American Forces Press Service

Anthrax Vaccine First of Many Force Health Protection Measures


  By Douglas J. Gillert
 American Forces Press Service

 ALBUQUERQUE, N.M. -- Mandatory anthrax vaccinations are just the 
 beginning of medical countermeasures DoD has planned to protect 
 deployed service members, a senior health official said here 
 Nov. 2.
 "The anthrax vaccination is the first in a long series of force 
 protection measures to come," Mary Gerwin, deputy assistant 
 secretary of defense for health affairs, told TRICARE 
 communications, customer service and education representatives 
 attending a conference. While she didn't elaborate on future 
 measures, the Pentagon sponsors a number of research projects, 
 including one looking at smallpox as a potential threat to troop 
 Noting that at least 10 nations currently have the ability to 
 use anthrax as a weapon, Gerwin said, "The anthrax threat is 
 real. A high priority of the department is to make sure we have 
 effective countermeasures in place."
 Gerwin rejected concerns of some that the shots are unsafe.
 "We have a safe and effective vaccine that we have administered 
 to more than one million," she said. "The adverse reaction rate 
 is lower than for common childhood vaccinations."
 Defense Secretary William S. Cohen announced the total force 
 vaccination plans in December 1997. Vaccinations were 
 accelerated in March 1998 for troops assigned or deploying to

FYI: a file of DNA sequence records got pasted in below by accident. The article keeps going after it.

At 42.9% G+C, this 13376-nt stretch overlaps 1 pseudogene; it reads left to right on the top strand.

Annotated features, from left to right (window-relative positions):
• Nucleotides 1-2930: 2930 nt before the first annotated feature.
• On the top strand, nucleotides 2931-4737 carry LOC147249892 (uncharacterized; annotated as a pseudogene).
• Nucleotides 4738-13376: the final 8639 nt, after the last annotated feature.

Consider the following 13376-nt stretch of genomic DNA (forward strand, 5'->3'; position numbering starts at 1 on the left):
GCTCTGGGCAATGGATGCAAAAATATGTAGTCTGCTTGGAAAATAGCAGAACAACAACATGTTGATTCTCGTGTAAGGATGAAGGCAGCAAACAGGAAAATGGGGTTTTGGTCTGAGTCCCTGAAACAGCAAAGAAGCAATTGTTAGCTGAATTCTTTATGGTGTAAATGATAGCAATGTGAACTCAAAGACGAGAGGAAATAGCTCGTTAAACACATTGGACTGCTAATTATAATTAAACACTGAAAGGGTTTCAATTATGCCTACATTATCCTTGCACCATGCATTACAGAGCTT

Southwest Asia and, subsequently, to Korea. After a three-year 
 study, Cohen concluded that the vaccination is the safest way to 
 protect highly mobile U.S. military forces against a potential 
 threat that is 99 percent lethal to unprotected individuals. 
 The immunization program consists of a series of six 
 inoculations per service member over an 18-month period, 
 followed by an annual booster. Although protection levels 
 increase as shots in the series are given, the entire six-shot 
 series is required for full protection, as determined by the 
 FDA. The cost to immunize an estimated 2.4 million military 
 people is approximately $130 million.
 "A small number are refusing to take the shots, largely because 
 of misinformation on the Internet," Gerwin said. Most of the 
 resistance to the shots has come from Guard and Reserve members, 
 although some active duty members also have resisted Cohen's 
 Service members who refuse the shots first go through education 
 and counseling to ensure they know all the facts and are making 
 an informed decision. If they still refuse, the commander can 
 then impose nonjudicial punishment, separation from the service 
 or court-martial.
 Responding to concerns of some service members and their 
 families, the Army's Anthrax Vaccine Immunization Program office 
 established a committee to look closer at the vaccine. The 
 office comes under the Army surgeon general, executive agent for 
 the DoD anthrax immunization program. The group will define 
 research needs and set up studies to answer questions raised 
 about the vaccine.
 More information about the DoD anthrax immunization program is 
 available on the Internet at